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Louis Kessler's Behold Blog

FTDNA’s 13th IGG Conference Lab Tour - Mon, 13 Nov 2017

#FTDNA2017 – What a great conference! So many people I could talk to at a technical level and so many that I learned from. I averaged less than 5 hours of sleep per night just because the day was so full, every morning was an early wakeup, and I had to watch Saturday Night Live. I left Winnipeg with 5 cm (2 inches) of snow on the ground and –10 C (14 F) temperatures, and Houston was 20 to 25 C (68 F to 77 F) but I wasn’t outside more than 5 minutes in those 4 days.

The morning after the Conference, I was signed up for the 9 a.m. Lab Tour at Family Tree DNA. Judy Russell and I shared a Lyft ride from the hotel to the FTDNA headquarters. That was my first ever ride of that type and I was impressed by both the service and the price and how you pay online (and tip online) and don’t have to mess with either cash or credit with the driver. But I can still say I’ve still never taken a Uber, which we don’t have in Winnipeg. (My taxi driver on the way home from the airport told me both Uber and Lyft will be starting in Winnipeg in February.)

The hour long Lab tour was something special. First of all, how often is your tourguide the President of the company? Bennett Greenspan got a dozen of us to put on white lab coats and those who had open toed shoes had to put disposable socks on, which were supplied.

I’m a software guy, and hardware baffles me. This is ALL hardware. We started with a robotic sorter, that placed several dozen samples into units that hold (I can’t remember any numbers so I’ll estimate everything) about 60 in each unit. These get placed in cases. Since everyone gives 2 samples, one goes for the current test and the other goes into 25 year storage.

We then saw the very large storage unit that is designed to store 2 million samples long term. This unit is not in service yet. It is the one talked about yesterday that they had to crane up to the 8th floor and remove the window to get it in.

We then were shown various DNA decoders ranging from the newest – a very slick looking device about the size of a washing machine costing a million dollars (Bennett said that particular cheque was hard to write), to two of the oldest that were of the type used to decode the first genome at a cost of billions of dollars. It took 100 of these devices and they cost $250,000 each. Bennett keeps them around because, although they are much slower, they do everything and are the gold standard against which they measure and check the newer machines.

We also saw and were given a glass chip to look hold and inspect. It is like and about the size of the glass slides you’d use with a microscope. It contained 24 small rectangles. Each of those is the results of a sample and is infused with the 700,000 SNP values from the sample.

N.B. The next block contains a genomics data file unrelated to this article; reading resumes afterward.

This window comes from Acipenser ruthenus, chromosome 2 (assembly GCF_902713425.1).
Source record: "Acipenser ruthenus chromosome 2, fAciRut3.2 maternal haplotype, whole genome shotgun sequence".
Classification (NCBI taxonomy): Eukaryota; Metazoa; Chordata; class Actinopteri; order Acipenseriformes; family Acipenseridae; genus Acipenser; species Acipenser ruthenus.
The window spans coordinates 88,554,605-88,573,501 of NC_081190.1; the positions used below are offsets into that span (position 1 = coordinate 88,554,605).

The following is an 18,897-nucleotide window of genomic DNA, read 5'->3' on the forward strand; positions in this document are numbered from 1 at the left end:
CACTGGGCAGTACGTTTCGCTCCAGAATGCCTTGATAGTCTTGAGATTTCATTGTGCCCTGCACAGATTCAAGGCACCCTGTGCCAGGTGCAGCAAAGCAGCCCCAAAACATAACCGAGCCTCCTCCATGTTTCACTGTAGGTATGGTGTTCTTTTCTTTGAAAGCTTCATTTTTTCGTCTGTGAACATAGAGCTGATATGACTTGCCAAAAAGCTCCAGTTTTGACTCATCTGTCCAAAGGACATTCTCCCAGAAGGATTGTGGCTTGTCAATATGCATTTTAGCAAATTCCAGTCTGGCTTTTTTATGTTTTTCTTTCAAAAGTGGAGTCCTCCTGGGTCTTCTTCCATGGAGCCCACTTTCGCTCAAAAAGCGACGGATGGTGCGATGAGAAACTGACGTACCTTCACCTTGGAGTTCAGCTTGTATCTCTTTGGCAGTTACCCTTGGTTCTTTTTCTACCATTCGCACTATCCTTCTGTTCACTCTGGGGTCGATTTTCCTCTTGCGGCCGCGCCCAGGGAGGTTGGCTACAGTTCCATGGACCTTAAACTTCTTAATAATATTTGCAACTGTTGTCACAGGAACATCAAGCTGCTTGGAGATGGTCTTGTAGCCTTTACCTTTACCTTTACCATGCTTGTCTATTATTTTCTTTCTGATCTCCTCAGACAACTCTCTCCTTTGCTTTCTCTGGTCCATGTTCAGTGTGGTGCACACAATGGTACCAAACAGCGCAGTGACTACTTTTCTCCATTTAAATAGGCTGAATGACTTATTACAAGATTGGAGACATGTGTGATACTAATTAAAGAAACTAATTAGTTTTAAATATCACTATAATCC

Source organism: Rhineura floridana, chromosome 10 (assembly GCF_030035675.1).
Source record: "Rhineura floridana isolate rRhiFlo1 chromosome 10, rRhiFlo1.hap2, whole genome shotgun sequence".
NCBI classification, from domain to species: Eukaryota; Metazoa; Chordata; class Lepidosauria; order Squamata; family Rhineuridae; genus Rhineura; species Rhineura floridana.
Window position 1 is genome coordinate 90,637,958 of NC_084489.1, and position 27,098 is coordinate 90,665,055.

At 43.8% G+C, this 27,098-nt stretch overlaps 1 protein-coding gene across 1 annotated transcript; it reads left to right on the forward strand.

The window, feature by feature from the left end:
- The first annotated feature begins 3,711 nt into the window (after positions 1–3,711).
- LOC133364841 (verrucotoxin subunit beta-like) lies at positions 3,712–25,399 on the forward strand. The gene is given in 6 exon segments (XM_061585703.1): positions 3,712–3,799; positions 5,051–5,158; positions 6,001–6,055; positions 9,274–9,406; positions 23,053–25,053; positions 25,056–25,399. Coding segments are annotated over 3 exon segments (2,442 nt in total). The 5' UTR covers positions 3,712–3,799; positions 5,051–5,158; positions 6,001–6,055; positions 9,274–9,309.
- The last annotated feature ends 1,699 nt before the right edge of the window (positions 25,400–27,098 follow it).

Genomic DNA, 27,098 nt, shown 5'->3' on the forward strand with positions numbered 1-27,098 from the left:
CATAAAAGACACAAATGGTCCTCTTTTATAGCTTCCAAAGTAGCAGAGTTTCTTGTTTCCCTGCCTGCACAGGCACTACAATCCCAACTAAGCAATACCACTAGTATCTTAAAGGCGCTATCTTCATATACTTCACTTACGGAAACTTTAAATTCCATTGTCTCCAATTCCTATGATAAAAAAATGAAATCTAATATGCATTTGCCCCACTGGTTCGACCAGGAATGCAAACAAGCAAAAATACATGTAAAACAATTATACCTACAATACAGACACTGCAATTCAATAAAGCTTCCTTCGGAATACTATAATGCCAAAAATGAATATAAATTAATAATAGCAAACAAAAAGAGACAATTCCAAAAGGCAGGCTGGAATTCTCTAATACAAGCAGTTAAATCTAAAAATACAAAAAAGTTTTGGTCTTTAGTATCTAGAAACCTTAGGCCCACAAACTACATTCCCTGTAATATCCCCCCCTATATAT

There were way more steps than this, and I am amazed that this can even be done. Family Tree DNA is proud of their lab and its certifications and is continuously working to make improve the process with automation and increase throughput while maintaining quality control. Very impressive!

Photos were not allowed during the tour. To give you a feeling of the whole thing, the best I can do is provide a YouTube video by Family Tree DNA which shows and describes some of their lab equipment. It was made in 2015 so does not include the latest equipment, but gives you a good idea as to what it looks like, and the description is much better than my recollection of what Bennett said.

If you’re ever in Houston, see if Family Tree DNA is giving lab tours and sign up for one. After you’ve done that, then you can go see NASA (which I didn’t get to go to).

Below are my posts about each day of the Conference:

Jennifer Zinck posted a set of extensive notes from the Conference:

Judy Russell wrote a nice article about Michael Hammer’s talk:

Maurice Gleeson has his 2 talks from the Conference on YouTube:

Rob van Drie posted this report in German:

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Followup: After telling my daughter who has a genetics degree about my lab tour, she told me she learned about the whole process in her molecular biology course. And she pointed me to the following video which I simply must pass on:

The PCR Song, from 2008. (Polymerase Chain Reaction)

    FTDNA’s 13th International Genetic Genealogy Conf Day 3 - Sun, 12 Nov 2017

    #FTDNA2017 - First up, another breakfast sponsored by FTDNA. This was followed at 8 a.m. by an ISOGG (International Society of Genetic Genealogy) chapter meeting, my first. It was led by Katherine Bodger, the Director and co-founder of the society. ISOGG was founded in 2005 after the first Family Tree DNA Conference. The ISOGG wiki is a vast resource of DNA information related to genetic genealogy to which Debbie Kennett adds most of the content, but it is open to anyone for editing once they are approved for an account. Leah Larkin is the editor of the JOGG (Journal of Genetic Genealogy). Derrell Oakley Teat is retiring from being the ISOGG European FTDNA Coordinator and received an award.